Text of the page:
Employees Want Feedback From You
Updated: May 17
Have you been in a meeting with an employee who never stopped talking the entire time? Or used slang in front of a client? Or took too long to do a simple task?
How quickly did you approach her or him to provide feedback on the behavior to discuss changes? Never? Did you let it go until it happened again?
Here is a simple approach straight out of our workshop:
1. See It as an Opportunity for Growth - Ken Blanchard calls it “redirection” vs. "criticism." Whether you see opportunities for redirection for yourself, hear it from others, or identify it from a report, it’s your job as a leader to address the situation quickly.
2. Make It Balanced - I don’t subscribe to the “sandwich” approach of saying a positive, then the negative, then wrap it up with a positive in the same conversation. That’s too complicated. However, I do believe that you have to provide a lot more positive feedback than redirection. Try 5 to 1 over a period of time.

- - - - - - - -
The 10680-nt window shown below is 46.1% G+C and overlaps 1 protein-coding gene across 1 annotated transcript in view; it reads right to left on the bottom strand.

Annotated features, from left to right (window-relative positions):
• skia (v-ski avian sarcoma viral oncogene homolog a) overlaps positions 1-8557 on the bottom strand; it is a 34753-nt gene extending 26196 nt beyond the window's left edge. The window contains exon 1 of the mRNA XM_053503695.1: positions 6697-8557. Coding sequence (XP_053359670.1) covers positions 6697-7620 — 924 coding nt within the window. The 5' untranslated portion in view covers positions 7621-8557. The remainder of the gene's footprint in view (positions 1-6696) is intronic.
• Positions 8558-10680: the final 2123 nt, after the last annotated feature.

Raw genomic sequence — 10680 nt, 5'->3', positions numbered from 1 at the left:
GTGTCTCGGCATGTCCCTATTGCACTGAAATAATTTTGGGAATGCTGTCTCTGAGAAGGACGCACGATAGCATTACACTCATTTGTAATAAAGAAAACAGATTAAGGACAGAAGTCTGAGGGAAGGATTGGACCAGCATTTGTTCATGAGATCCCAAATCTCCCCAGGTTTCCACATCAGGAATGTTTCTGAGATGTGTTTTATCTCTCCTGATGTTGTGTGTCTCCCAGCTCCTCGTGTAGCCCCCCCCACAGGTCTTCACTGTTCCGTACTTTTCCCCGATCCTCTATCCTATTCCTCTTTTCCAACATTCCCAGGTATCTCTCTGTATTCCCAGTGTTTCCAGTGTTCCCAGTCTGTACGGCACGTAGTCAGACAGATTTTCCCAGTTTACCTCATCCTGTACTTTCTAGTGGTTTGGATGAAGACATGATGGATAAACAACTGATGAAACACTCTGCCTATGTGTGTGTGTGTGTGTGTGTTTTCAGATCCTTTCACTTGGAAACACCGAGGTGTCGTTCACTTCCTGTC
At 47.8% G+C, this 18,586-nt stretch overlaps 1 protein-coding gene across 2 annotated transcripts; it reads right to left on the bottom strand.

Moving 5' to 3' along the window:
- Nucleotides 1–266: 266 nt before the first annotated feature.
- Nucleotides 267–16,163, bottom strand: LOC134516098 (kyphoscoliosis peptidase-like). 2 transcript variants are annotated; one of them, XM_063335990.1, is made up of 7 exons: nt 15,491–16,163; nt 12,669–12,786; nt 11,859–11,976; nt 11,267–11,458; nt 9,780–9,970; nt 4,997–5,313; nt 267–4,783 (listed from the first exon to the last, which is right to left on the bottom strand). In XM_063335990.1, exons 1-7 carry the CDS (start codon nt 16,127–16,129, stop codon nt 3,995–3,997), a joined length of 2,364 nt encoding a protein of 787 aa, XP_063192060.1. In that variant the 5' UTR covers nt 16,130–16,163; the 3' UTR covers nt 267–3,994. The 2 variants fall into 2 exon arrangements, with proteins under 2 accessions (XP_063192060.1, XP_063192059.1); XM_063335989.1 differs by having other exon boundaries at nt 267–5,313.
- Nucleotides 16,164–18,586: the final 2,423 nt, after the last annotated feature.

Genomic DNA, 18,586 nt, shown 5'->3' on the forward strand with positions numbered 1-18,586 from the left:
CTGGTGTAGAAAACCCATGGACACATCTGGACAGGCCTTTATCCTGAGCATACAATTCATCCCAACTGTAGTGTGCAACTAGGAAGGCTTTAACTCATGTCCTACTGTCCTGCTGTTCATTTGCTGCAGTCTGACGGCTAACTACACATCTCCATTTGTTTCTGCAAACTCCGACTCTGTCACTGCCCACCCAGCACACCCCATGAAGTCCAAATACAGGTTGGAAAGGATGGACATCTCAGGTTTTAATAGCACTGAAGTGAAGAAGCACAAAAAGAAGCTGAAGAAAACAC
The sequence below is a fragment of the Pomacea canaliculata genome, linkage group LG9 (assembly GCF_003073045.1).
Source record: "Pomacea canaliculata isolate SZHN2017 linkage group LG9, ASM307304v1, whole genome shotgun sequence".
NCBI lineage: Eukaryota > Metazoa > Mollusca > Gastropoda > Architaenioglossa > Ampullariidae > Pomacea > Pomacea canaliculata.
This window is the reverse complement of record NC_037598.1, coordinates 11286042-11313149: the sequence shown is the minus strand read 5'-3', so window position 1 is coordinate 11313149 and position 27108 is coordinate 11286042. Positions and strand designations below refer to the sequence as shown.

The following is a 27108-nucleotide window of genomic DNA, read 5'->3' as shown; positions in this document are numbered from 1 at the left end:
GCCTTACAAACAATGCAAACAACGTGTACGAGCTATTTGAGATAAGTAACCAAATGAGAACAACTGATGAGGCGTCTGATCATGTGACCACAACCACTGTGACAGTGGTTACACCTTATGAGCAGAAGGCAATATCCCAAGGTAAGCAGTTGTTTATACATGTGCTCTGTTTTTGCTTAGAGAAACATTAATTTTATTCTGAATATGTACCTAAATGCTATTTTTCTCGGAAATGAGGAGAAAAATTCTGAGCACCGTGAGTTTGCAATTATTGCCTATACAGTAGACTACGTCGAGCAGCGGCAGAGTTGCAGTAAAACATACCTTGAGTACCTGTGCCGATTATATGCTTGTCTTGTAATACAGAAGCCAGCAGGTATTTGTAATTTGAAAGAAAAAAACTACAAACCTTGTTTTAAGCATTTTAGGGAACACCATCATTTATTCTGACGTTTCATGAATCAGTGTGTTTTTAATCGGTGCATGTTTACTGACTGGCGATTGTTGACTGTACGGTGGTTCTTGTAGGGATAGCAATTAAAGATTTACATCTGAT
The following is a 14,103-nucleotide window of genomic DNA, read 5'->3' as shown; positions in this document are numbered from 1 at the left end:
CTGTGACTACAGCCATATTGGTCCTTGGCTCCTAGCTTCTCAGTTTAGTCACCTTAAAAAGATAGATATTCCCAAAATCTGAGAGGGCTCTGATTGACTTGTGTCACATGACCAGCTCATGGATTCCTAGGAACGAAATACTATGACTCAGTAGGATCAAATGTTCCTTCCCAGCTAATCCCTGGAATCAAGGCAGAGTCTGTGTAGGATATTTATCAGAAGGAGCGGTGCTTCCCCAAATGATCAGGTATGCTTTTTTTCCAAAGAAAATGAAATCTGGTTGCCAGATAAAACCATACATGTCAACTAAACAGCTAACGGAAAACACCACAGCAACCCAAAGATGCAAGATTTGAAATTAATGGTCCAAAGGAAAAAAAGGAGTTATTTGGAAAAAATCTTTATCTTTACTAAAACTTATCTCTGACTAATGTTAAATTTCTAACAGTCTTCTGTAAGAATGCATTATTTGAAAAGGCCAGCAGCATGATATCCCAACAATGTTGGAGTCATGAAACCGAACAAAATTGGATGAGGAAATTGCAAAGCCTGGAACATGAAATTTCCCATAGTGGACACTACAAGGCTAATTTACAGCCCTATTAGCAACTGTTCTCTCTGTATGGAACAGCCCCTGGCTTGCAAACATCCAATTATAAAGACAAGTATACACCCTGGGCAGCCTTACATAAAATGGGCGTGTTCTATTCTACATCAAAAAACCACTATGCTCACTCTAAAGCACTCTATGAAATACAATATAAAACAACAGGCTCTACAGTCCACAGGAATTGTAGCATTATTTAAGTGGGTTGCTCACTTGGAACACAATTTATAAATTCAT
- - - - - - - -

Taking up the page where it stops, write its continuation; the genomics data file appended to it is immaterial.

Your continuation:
3. Be Specific About Behavior - Whether you’re providing redirection, or praising them for a job well done, discuss the behavior rather than generalities. “I noticed in our meeting that you had many new ideas to share. Let’s discuss a way to allow others to participate so you can listen more. That will help you grow in your job”
4. Be Timely - Do it quickly, yet be sensitive to other things that are going on or if other people are nearby or even think about the mood you are in. Most importantly, don’t wait too long to provide feedback to your employees.
Providing performance feedback is tough for even the most seasoned leaders. If you practice this skill as a leader, you will have employees who will love working with you and you will enjoy your job helping them grow and succeed.